What is the best form of dating?

Serially and Seriously.

These days, we seem to over complicate the dating process.  We have defined all these terms to try to explain where a relationship is - e.g., dating, seen each other, going out, exclusively, not exclusively, boyfriend/girlfirend, etc.  And, everybody seems to be confused about what each of these terms really means.  

So, for starters, wouldn't it be easier if we only dated one person at a time? And, what about if we also gave it all from the get go? This approach would not only make us be more selective about who we date but it would also make the whole experience much more rewarding.....and simpler.

Investing the time and emotional capital required to chose and to really get to know somebody is a great way to develop lasting life experiences.  So what about if it does not work out, you still get to keep great memories of a truly meaningful person in your life.

Getting to know somebody also means ignoring all the crazy rules we have developed around relationships - e.g., when to meet each other's parents, when to say "I love you", when to call or not to call, etc.   How about if we just do and say all these things whenever we feel them, without any baggage or thought about where you are in the relationship.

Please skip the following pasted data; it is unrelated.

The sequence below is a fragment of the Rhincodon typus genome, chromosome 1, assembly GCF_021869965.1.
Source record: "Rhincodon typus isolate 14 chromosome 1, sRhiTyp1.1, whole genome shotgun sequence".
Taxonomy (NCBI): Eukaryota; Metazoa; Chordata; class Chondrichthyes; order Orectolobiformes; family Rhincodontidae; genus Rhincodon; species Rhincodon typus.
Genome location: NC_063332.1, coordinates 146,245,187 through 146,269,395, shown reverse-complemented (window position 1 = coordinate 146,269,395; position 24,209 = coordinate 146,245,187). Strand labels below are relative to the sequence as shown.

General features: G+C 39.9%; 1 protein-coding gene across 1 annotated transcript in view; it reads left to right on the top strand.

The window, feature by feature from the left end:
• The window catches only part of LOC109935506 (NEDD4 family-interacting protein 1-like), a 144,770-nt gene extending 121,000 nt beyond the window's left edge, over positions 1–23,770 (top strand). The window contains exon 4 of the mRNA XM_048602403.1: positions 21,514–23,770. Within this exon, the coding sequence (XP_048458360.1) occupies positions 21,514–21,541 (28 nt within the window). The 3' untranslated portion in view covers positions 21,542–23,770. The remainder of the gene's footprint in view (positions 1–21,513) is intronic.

Live your relationships fully from the beginning, with all your heart, and only one at a time!

Tuesday, May 12, 2009

What is the best way to build character in a child?

Delayed gratification.

For children not to get everything they want, the moment they think of it, is critical for building character.   When this happens, children suddenly need to start thinking about three key questions:  
- Do they really want it?
- How much effort will it take?
- How to explain the delay to friends and to themselves?

If the child really wants what he wants, then he will need to carefully plan how to go about getting it.  Then, he will have to execute the plan, do the work, save the money, and meet his stated goals. All of this, while constantly questioning whether it is still worth pursuing given the required effort and time.....and constantly having to explain to people around him why he is not there yet.  

How do you think he will feel when he finally gets what he wanted after all the effort and time? Imagine the sense of accomplishment. The feeling of empowerment.  Do you think he is better off after this experience than the child that got everything just by asking?

Delayed gratification helps children better understand how the real world works and to believe in also teaches them a little humility.

Is this character building?

Monday, May 11, 2009

How important is physical attraction for love to develop?


Chemistry between two people is a weird biological thing but very real.  How do you know if it is there?  If you have to ask, keep looking.  When it is there, it hits you like a brick.

Can it develop over time if not there initially?  Unlikely for men.  Possible for women.